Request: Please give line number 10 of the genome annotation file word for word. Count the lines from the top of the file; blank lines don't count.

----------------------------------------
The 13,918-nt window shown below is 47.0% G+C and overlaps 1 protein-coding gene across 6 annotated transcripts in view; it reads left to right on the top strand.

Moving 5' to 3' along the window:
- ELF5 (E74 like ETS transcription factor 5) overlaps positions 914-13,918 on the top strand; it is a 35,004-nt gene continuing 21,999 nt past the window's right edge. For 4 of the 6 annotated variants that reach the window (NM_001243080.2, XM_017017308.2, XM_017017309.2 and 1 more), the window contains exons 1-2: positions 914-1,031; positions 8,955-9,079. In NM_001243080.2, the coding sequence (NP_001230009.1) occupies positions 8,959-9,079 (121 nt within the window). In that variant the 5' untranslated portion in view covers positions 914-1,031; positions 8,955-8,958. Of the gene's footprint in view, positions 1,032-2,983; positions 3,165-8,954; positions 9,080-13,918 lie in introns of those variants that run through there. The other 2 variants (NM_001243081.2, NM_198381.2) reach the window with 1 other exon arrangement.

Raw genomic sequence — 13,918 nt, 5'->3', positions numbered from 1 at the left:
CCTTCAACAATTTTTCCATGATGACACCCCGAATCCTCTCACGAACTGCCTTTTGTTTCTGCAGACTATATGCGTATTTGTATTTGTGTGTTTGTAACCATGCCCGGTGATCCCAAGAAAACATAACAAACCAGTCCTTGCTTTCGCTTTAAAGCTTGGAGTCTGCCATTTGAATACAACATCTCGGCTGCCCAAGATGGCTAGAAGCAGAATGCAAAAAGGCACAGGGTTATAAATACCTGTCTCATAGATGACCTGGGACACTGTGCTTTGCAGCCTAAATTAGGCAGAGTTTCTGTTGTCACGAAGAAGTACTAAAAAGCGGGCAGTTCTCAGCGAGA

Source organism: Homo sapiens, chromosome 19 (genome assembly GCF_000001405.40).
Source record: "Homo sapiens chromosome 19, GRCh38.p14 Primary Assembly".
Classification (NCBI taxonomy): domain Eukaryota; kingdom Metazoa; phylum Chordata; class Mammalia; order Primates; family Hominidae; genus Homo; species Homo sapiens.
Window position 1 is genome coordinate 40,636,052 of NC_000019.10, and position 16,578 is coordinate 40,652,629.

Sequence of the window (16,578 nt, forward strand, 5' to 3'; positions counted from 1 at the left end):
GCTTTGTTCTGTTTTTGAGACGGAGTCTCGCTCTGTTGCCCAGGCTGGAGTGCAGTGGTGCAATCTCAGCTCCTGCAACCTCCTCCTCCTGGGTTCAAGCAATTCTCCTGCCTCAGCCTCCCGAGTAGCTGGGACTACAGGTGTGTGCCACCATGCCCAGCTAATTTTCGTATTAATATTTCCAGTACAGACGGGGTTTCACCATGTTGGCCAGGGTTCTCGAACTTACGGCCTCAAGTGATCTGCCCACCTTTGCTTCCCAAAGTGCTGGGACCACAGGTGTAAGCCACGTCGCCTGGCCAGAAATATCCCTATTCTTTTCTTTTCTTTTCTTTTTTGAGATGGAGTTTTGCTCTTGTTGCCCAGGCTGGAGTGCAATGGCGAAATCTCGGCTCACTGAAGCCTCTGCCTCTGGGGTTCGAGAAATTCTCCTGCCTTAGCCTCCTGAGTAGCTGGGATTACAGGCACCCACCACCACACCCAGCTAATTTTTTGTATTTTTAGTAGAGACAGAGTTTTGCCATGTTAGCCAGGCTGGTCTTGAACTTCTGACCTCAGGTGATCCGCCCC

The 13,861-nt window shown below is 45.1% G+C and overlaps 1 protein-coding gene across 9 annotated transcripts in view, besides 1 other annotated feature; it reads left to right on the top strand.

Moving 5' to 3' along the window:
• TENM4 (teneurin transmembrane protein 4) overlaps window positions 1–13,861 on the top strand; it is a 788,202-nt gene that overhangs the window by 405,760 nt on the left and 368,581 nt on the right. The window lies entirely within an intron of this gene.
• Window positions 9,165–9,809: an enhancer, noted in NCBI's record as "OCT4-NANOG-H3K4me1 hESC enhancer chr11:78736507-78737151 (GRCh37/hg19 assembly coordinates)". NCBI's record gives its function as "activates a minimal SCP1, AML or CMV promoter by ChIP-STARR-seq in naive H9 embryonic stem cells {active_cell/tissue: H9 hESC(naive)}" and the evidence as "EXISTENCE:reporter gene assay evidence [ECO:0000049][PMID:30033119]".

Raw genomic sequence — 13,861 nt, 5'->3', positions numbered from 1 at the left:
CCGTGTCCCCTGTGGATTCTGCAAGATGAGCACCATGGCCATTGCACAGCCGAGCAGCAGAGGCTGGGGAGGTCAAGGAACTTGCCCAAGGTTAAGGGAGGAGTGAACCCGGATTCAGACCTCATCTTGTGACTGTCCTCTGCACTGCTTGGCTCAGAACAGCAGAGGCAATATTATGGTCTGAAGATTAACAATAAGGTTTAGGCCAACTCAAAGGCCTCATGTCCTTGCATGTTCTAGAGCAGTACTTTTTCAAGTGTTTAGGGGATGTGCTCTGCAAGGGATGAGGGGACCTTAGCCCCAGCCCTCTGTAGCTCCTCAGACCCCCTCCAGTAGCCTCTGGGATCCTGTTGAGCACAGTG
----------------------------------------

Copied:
Sequence of the window (16,578 nt, forward strand, 5' to 3'; positions counted from 1 at the left end):